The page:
The Saudis are not relenting. “We’re trying to convince the Kuwaitis to talk about the sovereignty issues, while continuing to produce until we solve that issue,” Saudi Crown Prince Mohammed bin Salman told Bloomberg in an interview in October. Similarly, Saudis and Emiratis have stationed troops in Yemen’s southern province of al-Mahra that borders Oman although the region has no presence of Houthi rebels. Oman considers the move an infringement on its national security. Interestingly, instead of the Sultan of Oman, Deputy Prime Minister for the Council of Ministers Sayyid Fahd bin Mahmood Al Said represented the country at the GCC summit.

To be sure, like Banquo’s ghost at Macbeth’s banquet in Shakespeare’s play, the killing of Jamal Khashoggi provided the backdrop to the GCC summit. The GCC states (including Qatar) have not criticized the Saudi Crown Prince Mohammed bin Salman (MBS) but they would know this is a developing story and it has dented Saudi prestige irreparably, especially with the US Senate is at loggerheads with the Trump administration. The big question for the Gulf region would be as to where Saudi Arabia is heading. (See the blog by Thomas Lippman What Now For U.S. Policy And The Crown Prince?)

Of course, if the GCC disintegrates due to these contradictions, Saudi Arabia will be the big loser, because it will be a reflection on its regional leadership. But do the Saudis understand it? The remarks by the Saudi Foreign Minister Adel Al-Jubeir at the end of the GCC summit showed no sign of remorse.

He said, “The members of the Gulf Cooperation Council are keen that the crisis with Qatar will have no impact on the Council (GCC). But this does not mean relinquishing the conditions imposed on Qatar.” Doha should stop supporting terrorism and extremism and avoid interfering in other countries’ affairs and needed to fulfill the Arab countries’ conditions to open the way for its return to the full-fledged work in the GCC. “The stance towards Qatar came to push it to change its policies,” he added.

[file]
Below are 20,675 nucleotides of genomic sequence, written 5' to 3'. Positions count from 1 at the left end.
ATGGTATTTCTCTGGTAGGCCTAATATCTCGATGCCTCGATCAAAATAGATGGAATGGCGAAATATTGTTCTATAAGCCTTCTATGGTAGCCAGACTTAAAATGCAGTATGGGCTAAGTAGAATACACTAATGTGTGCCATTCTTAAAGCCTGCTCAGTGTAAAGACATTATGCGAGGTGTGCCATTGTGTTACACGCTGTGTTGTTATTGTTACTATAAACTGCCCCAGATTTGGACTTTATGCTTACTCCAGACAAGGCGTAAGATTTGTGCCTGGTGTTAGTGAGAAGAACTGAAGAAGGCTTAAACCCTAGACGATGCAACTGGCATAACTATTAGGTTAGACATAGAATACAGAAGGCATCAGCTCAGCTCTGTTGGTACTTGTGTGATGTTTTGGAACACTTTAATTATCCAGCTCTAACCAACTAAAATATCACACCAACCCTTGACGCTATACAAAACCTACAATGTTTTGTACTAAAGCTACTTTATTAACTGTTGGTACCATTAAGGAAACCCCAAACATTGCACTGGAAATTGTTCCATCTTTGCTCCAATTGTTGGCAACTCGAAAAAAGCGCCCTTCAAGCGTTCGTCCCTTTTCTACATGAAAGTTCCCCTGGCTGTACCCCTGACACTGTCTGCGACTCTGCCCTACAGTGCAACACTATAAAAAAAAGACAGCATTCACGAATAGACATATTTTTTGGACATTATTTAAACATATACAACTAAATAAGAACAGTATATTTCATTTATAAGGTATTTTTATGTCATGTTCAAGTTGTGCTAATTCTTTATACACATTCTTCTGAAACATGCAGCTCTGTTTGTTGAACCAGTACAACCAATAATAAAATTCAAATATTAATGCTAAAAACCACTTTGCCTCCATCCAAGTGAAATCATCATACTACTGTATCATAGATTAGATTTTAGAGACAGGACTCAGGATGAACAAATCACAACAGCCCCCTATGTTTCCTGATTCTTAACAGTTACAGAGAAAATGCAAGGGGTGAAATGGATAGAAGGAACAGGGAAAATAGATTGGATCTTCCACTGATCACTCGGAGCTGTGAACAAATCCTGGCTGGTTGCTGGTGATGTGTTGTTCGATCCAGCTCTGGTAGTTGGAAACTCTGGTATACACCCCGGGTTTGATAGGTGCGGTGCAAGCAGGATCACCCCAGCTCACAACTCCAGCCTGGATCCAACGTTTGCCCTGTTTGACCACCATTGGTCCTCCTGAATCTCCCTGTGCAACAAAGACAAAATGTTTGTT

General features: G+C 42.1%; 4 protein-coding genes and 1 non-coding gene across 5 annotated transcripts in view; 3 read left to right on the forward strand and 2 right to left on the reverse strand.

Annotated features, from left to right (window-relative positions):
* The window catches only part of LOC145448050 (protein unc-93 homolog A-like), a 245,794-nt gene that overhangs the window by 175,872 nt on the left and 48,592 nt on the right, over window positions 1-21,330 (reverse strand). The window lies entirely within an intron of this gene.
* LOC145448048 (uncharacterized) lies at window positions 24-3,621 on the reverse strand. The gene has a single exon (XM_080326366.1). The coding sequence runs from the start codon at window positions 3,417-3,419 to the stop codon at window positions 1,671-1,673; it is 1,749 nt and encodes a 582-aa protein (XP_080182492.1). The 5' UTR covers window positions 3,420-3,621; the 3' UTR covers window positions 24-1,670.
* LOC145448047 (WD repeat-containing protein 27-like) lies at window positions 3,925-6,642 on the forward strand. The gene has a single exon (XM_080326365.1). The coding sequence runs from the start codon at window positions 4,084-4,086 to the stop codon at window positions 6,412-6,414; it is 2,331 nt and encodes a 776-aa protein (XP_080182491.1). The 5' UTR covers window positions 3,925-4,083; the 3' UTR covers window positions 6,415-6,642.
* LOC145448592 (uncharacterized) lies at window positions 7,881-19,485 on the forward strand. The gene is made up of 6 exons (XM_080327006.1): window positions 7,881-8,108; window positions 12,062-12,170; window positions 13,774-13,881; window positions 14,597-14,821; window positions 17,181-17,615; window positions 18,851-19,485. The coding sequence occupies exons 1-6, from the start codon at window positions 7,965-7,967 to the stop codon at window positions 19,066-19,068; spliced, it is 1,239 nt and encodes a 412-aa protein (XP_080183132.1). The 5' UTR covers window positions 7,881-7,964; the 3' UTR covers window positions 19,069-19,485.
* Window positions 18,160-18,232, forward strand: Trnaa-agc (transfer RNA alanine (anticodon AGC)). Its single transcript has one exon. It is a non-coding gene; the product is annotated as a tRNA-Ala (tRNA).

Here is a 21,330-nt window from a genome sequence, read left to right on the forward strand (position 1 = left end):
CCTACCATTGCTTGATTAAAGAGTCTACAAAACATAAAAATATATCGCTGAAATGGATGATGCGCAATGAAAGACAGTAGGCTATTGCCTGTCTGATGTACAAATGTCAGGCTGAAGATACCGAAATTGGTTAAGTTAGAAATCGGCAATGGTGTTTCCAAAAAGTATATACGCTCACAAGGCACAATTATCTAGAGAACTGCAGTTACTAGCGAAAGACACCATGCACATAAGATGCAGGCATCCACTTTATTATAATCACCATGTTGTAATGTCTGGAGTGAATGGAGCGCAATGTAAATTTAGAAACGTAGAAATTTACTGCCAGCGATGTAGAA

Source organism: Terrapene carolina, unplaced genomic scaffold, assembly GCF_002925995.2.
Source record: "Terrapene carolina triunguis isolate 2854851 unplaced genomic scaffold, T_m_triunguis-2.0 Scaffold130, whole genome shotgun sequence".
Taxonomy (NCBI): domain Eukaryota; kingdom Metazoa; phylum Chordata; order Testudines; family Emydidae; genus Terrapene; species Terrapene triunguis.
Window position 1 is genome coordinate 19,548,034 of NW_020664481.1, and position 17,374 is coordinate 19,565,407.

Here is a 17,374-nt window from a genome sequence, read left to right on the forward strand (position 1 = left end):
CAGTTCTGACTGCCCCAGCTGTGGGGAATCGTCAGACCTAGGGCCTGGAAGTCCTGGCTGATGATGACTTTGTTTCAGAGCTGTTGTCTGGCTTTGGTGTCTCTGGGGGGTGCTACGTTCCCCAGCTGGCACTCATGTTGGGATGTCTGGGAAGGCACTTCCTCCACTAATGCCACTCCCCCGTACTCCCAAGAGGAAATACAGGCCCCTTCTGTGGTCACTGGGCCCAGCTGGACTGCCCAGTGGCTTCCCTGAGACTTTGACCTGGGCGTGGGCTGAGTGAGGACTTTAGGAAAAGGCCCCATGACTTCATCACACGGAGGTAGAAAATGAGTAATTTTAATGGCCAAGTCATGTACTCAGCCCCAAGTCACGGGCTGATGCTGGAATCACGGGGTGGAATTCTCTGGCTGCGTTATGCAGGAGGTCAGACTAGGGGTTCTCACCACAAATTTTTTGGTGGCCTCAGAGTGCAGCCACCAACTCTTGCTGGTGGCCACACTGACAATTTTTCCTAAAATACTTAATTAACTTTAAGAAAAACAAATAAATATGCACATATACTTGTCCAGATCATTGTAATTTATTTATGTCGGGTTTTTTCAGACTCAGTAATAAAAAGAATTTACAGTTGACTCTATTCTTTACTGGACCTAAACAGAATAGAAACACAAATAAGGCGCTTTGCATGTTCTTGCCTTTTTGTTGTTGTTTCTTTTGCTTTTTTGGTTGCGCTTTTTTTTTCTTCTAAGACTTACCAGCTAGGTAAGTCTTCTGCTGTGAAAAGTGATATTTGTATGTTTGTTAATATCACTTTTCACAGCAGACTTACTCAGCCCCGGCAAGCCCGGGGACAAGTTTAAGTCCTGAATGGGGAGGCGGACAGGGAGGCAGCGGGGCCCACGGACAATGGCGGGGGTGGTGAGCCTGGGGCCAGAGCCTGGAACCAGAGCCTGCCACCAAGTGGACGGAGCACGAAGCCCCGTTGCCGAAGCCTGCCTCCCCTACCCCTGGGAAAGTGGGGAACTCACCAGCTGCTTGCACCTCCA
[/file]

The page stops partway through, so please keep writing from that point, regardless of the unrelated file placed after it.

The leading Saudi establishment writer Abdulrehman al-Rashed fired away at Qatar on the day of the GCC summit. In a column entitled Is it Time to end the GCC? in the Saudi daily Asharq Al-Awsat (owned by royal family members) he wrote:

“Qatar… has been putting obstacles in the GCC path and it has succeeded where Saddam and Iran have failed: It managed to destroy and rip it [GCC] apart… It organized an internal and external opposition against the United Arab Emirates. It is now the primary financier of the greatest attack against Saudi Arabia and it stands behind the politicization of Khashoggi’s murder… Today’s [GCC] summit could not conceal the dark political cloud hanging over its head. It also strongly poses a question over the future of the GCC as doubts rise over the value of this union… A wedge has been driven in the GCC.”

The disarray within the GCC undoubtedly calls attention to the decline of US influence in the Middle East region. At the end of the day, the Gulf states have not paid heed to repeated US entreaties for GCC unity. Ideally, GCC should have provided today for the US strategy a strong platform for launching the regime change project against Iran. On the contrary, GCC is split down the middle, with Qatar, Oman and Kuwait getting along just fine with Tehran. While addressing the summit in Riyadh on Sunday, the Emir of Kuwait, Sheikh Sabah Al Ahmad hit the nail on the head when he said, “The most dangerous obstacle we face is the struggle within the GCC.”

December 11, 2018 Posted by | Aletho News | , , , , , , , , , , | 1 Comment

Kuwait Files Cases Against Web Users Criticizing Qatar Blockade

Sputnik – 23.08.2017

The Kuwaiti Attorney General’s office filed criminal cases against several social media users who have been criticizing Arab states and their leadership for the decision to cut ties with Qatar and impose a blockade, Kuwaiti Information Minister Sheikh Mohammad Abdullah Al Sabah said Tuesday.

“We do not tolerate offensive remarks regarding any friendly Arab country, made by both licensed Kuwaiti media and social media users. The Attorney General’s office will deal with all those who offended Persian Gulf states,” Al Sabah said in an interview to Saudi Arabian Okaz newspaper.